This collection reports on the latest research on an increasingly pivotal issue for evolutionary biology: cooperation. The chapters are written from a variety of disciplinary perspectives and utilize research tools that range from empirical survey to conceptual modeling, reflecting the rich diversity of work in the field. They explore a wide taxonomic range, concentrating on bacteria, social insects, and, especially, humans.
Human history, as written traditionally, leaves out the important ecological and climate context of historical events. But the capability to integrate the history of human beings with the natural history of the Earth now exists, and we are finding that human-environmental systems are intimately linked in ways we are only beginning to appreciate. In Sustainability or Collapse?, researchers from a range of scholarly disciplines develop an integrated human and environmental history over millennial, centennial, and decadal time scales and make projections for the future.
Birds sing and call, sometimes in complex and beautiful arrangements of notes, sometimes in one-line repetitions that resemble a ringtone more than a symphony. Listening, we are stirred, transported, and even envious of birds’ ability to produce what Shelley called “profuse strains of unpremeditated art.” And for hundreds of years, we have tried to write down what we hear when birds sing. Poets have put birdsong in verse (Thomas Nashe: “Cuckoo, jug-jug, pu-we, to-witta-woo”) and ornithologists have transcribed bird sounds more methodically.
This book offers a guide to some of the rarest birds in existence, with maps that show where to find them. Focusing on fifty captivating stories of the very rare, it describes remarkable discoveries of species not seen for centuries and brought back from the brink of extinction, successes like the Seychelles Magpie-Robin and the California Condor.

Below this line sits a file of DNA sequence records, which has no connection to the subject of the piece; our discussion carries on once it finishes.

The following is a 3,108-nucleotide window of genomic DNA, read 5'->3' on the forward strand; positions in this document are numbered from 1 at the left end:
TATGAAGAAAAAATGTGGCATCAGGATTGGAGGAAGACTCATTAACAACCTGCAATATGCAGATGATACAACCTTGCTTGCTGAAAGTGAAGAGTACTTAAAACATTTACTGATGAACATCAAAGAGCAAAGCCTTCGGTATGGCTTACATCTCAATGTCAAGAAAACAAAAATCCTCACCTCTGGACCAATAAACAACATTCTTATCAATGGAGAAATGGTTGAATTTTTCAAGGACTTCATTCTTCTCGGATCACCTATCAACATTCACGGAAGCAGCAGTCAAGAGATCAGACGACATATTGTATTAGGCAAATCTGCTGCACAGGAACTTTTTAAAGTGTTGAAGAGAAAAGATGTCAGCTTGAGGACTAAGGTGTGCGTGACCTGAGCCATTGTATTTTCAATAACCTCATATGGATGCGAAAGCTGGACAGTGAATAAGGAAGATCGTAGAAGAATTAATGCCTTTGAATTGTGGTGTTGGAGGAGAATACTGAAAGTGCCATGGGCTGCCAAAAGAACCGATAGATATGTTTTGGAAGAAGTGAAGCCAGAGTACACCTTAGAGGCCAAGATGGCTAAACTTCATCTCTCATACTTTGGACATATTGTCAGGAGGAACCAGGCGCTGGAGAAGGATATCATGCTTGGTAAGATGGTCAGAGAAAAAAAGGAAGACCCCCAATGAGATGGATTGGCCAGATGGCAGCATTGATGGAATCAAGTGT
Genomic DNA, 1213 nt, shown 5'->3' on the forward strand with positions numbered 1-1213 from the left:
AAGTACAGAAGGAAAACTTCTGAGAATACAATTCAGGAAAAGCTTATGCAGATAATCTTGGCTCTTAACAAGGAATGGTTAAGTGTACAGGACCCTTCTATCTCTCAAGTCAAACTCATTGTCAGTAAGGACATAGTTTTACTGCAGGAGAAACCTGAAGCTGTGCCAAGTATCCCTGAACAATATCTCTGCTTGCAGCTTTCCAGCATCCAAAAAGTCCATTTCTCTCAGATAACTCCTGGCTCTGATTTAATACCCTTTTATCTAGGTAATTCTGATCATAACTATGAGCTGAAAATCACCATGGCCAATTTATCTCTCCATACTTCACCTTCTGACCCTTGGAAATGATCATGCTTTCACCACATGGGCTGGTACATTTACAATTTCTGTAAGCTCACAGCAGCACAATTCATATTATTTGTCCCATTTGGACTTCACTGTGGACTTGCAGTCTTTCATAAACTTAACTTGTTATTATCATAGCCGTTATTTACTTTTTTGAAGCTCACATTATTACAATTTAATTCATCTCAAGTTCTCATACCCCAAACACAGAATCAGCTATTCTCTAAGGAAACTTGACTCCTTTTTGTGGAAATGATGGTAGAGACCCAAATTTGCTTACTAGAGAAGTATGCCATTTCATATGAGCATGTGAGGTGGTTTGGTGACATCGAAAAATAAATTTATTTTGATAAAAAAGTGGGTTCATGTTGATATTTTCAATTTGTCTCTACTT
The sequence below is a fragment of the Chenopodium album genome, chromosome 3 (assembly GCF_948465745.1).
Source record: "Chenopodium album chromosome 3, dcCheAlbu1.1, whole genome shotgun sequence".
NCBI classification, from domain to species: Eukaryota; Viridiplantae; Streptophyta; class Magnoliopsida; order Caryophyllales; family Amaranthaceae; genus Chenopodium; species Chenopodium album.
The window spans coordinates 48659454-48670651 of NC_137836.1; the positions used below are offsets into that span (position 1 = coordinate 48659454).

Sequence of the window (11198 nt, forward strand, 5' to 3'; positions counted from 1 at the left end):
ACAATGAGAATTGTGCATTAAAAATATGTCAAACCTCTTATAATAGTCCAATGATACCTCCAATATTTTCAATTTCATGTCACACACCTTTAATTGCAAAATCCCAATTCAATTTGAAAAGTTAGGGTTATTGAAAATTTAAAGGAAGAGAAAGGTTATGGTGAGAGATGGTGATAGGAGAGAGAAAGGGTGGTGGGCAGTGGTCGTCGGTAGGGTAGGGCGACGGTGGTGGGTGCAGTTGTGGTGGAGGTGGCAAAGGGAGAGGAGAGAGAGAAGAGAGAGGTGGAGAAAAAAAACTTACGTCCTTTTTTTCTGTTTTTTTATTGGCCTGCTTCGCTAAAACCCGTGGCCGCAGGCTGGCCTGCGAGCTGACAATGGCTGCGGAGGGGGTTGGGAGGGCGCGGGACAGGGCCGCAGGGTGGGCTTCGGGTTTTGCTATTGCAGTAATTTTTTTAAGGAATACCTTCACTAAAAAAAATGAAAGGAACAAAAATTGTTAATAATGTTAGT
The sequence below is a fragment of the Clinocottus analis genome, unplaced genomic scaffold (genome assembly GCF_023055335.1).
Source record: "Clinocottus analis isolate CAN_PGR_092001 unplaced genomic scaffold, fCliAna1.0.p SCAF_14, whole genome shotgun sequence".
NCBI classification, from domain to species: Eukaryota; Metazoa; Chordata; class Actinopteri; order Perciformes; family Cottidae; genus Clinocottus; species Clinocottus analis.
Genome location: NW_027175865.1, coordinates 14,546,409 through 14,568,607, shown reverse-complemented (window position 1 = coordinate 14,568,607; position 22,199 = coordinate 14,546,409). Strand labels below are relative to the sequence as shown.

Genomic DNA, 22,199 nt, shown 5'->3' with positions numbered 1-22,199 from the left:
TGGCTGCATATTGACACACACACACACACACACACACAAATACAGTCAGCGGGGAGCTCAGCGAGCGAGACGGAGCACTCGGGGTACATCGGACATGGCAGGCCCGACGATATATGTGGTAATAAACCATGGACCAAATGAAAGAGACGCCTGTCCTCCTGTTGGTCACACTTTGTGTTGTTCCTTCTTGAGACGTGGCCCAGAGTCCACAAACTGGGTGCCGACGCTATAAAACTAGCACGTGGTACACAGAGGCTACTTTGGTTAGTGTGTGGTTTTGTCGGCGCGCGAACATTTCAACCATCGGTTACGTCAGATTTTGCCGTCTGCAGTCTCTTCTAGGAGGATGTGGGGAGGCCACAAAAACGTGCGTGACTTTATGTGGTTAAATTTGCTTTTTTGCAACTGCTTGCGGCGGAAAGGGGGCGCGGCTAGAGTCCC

All life depends on plants, but we often take them for granted in our everyday lives. It is easy to ignore the fact that we are facing a crisis: scientists estimate that one third of all flowering plant species are threatened with extinction. This lavishly illustrated volume considers the essential conservation role of botanic gardens, telling the story of how a global network is working to save our botanical heritage.
Children ask, "Why is the sky blue?" but the question also puzzled Plato, Leonardo, and even Newton, who unlocked so many other secrets. The search for an answer continued for centuries; in 1862 Sir John Herschel listed the color and polarization of sky light as "the two great standing enigmas of meteorology." In Sky in a Bottle, Peter Pesic takes us on a quest to the heart of this mystery, tracing the various attempts of science, history, and art to solve it.
Seen from space, the earth is blue. That luminous blueness is water—the Atlantic, Pacific, Indian, Arctic, and Antarctic oceans. Seventy percent of what we call "earth" is under water. Life began in the ocean, and the ocean still plays a vital role in our lives and the earth's ecosystem. More than half the world's population lives within a few miles of the sea; we're drawn to it to swim, surf, sail, or simply gaze out across the waves.
Whales, dolphins, and porpoises have fascinated humankind for centuries. Amazingly diverse, they have evolved specializations that allow them, despite being air-breathing mammals, to exploit habitats ranging from surface waters to ocean depths. Whales and Dolphins of the World is a celebration of the variety (more than 80 species), behavior, and natural history of these remarkable animals.
Scientists Debate Gaia is a multidisciplinary reexamination of the Gaia hypothesis, which was introduced by James Lovelock and Lynn Margulis in the early 1970s. The Gaia hypothesis holds that Earth's physical and biological processes are linked to form a complex, self-regulating system and that life has affected this system over time. Until a few decades ago, most of the earth sciences viewed the planet through disciplinary lenses: biology, chemistry, geology, atmospheric and ocean studies. The Gaia hypothesis, on the other hand, takes a very broad interdisciplinary approach.
Nature has secrets, and it is the desire to uncover them that motivates the scientific quest. But what makes these "secrets" secret? Is it that they are beyond human ken? that they concern divine matters? And if they are accessible to human seeking, why do they seem so carefully hidden? Such questions are at the heart of Peter Pesic's enlightening effort to uncover the meaning of modern science.